• Corbett, D.W.P. (1969). The Geology of the Flinders Ranges. In the Natural History of the Flinders Ranges pp. 1-55. Ed. by D.W.P. Corbett. Adelaide. Libraries Board of South Australia.
  • Symes, G. W., ‘Babbage, Benjamin Herschel (1815–1878)’, Australian Dictionary of Biography, National Centre of Biography, Australian National University,, accessed 19 June 2012.
  • Symes, G. W., ‘Babbage, Benjamin Herschel (1815–1878)’, Australian Dictionary of Biography, National Centre of Biography, Australian National University,, accessed 17 September 2012.

George Goyder

  • Dep. Surveyor-General George W. Goyder  made his first trip to the Flinders in 1857 when he hadn’t been in the colony for long.
  • His first job was to survey a road through the Pichi Richi pass, which runs between Port Augusta and Quorn.
  • While he was there, he recorded the Aboriginal names for the three most prominent features: Wetiaro for Mt Brown, Ngowinyie for the Devil’s Peak and Yoorka Kadnia for the Dutchman’s Stern. (Mincham 1983: 29)

Northern Flinders

  • Goyder’s next job was to start J.M. Painter, a private surveyor engaged by the government, on a survey of remoter parts of the Flinders where settlers were establishing runs. The settlers needed fixed survey points so they could set and keep boundaries for their runs.
  • Painter’s survey began at Mt Serle, near the top of the Ranges. Samuel Parry took over in 1858-59 and worked his way south to Wilpena Pound and the Chace and Druid Ranges. Parry built stone cairns on top of prominent peaks, and named the peaks after prominent Englishmen.
  • In 1977 every stone of the substantial cairn built on St Mary’s Peak by Parry’s workers in 1858 was pushed over the edge.

Goyder’s ‘Lake’

  • Goyder moved on further north. He was deceived this time by the look of the country he saw – it had rained heavily three months before.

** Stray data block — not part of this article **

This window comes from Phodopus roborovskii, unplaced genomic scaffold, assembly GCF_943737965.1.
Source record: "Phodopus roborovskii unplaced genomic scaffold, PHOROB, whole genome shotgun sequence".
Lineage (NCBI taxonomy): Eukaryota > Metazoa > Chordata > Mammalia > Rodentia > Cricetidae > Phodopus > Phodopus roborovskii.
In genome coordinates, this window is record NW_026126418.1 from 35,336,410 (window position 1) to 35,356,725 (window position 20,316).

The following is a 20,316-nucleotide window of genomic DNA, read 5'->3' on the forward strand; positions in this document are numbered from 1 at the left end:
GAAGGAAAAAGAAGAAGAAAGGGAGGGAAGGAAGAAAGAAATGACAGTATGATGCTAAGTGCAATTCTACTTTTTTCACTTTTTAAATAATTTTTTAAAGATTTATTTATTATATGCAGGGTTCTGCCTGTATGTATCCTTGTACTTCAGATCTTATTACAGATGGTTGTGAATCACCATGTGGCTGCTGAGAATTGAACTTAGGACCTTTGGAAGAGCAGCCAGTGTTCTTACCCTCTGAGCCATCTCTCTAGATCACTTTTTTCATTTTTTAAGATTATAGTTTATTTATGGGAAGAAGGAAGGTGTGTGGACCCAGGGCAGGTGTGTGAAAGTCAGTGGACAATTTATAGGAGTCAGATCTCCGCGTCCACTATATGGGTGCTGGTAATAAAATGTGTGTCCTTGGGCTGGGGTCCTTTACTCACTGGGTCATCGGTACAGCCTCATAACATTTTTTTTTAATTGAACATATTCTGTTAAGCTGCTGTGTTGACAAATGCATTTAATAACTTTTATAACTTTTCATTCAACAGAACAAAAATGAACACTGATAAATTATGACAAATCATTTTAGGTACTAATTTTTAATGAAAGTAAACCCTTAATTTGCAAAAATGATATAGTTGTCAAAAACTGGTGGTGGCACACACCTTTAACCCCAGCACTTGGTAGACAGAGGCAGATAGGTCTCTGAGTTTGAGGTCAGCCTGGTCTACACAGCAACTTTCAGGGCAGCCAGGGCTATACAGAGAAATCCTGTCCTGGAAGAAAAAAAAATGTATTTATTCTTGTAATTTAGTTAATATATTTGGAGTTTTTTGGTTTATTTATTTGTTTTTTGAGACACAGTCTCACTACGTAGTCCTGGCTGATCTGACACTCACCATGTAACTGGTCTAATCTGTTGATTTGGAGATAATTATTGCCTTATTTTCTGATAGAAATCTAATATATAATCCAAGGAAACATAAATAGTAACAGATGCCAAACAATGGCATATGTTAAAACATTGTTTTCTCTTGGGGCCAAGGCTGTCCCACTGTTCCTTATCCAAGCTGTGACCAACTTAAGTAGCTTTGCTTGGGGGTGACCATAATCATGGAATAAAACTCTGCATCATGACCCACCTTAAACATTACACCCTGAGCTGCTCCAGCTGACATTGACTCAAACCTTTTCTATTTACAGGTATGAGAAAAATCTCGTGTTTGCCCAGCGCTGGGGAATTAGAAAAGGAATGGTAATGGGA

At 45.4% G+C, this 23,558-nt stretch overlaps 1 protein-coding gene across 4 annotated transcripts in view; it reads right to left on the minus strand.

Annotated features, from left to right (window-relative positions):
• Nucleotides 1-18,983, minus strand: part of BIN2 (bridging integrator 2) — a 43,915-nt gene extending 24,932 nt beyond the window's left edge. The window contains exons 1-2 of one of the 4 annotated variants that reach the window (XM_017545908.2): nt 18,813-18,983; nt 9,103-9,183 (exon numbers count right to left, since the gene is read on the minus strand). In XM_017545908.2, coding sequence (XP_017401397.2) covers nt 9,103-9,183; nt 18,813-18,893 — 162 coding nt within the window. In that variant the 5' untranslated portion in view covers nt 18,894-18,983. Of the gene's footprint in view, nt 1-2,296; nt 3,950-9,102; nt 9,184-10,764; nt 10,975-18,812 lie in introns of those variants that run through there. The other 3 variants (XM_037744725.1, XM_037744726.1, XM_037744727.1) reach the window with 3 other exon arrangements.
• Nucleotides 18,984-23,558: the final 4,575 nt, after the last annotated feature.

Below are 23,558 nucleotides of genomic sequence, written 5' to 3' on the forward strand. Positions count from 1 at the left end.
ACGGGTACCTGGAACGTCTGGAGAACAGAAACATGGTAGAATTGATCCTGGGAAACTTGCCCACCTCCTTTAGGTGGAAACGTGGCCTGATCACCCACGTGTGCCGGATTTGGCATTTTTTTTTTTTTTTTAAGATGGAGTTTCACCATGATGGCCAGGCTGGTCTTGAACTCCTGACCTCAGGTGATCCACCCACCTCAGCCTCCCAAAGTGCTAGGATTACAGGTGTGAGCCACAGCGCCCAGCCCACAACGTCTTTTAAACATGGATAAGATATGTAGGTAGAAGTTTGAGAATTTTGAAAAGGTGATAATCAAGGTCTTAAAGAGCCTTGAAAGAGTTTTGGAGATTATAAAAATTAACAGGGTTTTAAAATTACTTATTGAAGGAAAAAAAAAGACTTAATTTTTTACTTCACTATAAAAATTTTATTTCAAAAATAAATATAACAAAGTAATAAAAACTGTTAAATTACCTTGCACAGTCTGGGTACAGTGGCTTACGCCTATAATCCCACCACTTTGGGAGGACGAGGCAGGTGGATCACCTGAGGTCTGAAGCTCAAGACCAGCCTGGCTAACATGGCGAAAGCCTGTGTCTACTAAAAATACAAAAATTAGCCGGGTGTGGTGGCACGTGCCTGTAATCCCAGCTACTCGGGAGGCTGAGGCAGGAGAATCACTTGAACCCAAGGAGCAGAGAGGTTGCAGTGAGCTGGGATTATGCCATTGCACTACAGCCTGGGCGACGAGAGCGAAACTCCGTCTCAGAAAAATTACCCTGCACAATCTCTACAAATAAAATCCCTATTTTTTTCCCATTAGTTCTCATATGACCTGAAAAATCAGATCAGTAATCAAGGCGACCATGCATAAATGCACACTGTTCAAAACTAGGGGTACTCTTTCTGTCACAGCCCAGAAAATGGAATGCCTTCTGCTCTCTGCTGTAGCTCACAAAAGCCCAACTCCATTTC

• There was plenty of feed and flood waters had covered part of the country he saw. Back in Adelaide, his mistaken report that there was ‘an inland lake’ and enough water to feed stock by sinking wells sparked a huge demand for pastoral runs.
  • The government couldn’t meet the demand for land and the government (led by Torrens) fell.
  • Goyder’s positive predictions also gave false expectations to many pastoralists about the numbers of stock they could run.
  • Captain A. H. Freeling, the Surveyor-General, then led a new expedition without Goyder.  Expecting to find a lake, Freeling’s team took a boat with them.
  • The Captain tried to make his trip more comfortable by taking a portable table and an air mattress. But when he hung his mattress on a thorn bush, it was punctured all over with tiny holes and was useless from then on.
  • Freeling’s team included George Hawker and Samuel Parry. They hauled the boat over rocky passes and stony creeks. When they reached Goyder’s lake, they sank knee deep in mud, as the ‘lake’ dried out after the floods. During this trip, Freeling noted the effects of mirage, which gave the false impression that there was indeed a lake with cliffs and islands. Not surprisingly, they did not carry the boat back with them.
  • Freeling’s report observed that the luxuriant growth and water that Goyder had observed were due to the heavy recent rains and the lowland flooding that followed them. He accurately wrote that rain ‘falls but seldom in this region and only at uncertain times’ (Mincham 1983: 34).


  • Mincham, Hans 1983. The Story of the Flinders Ranges. (3rd ed). Adelaide, Rigby.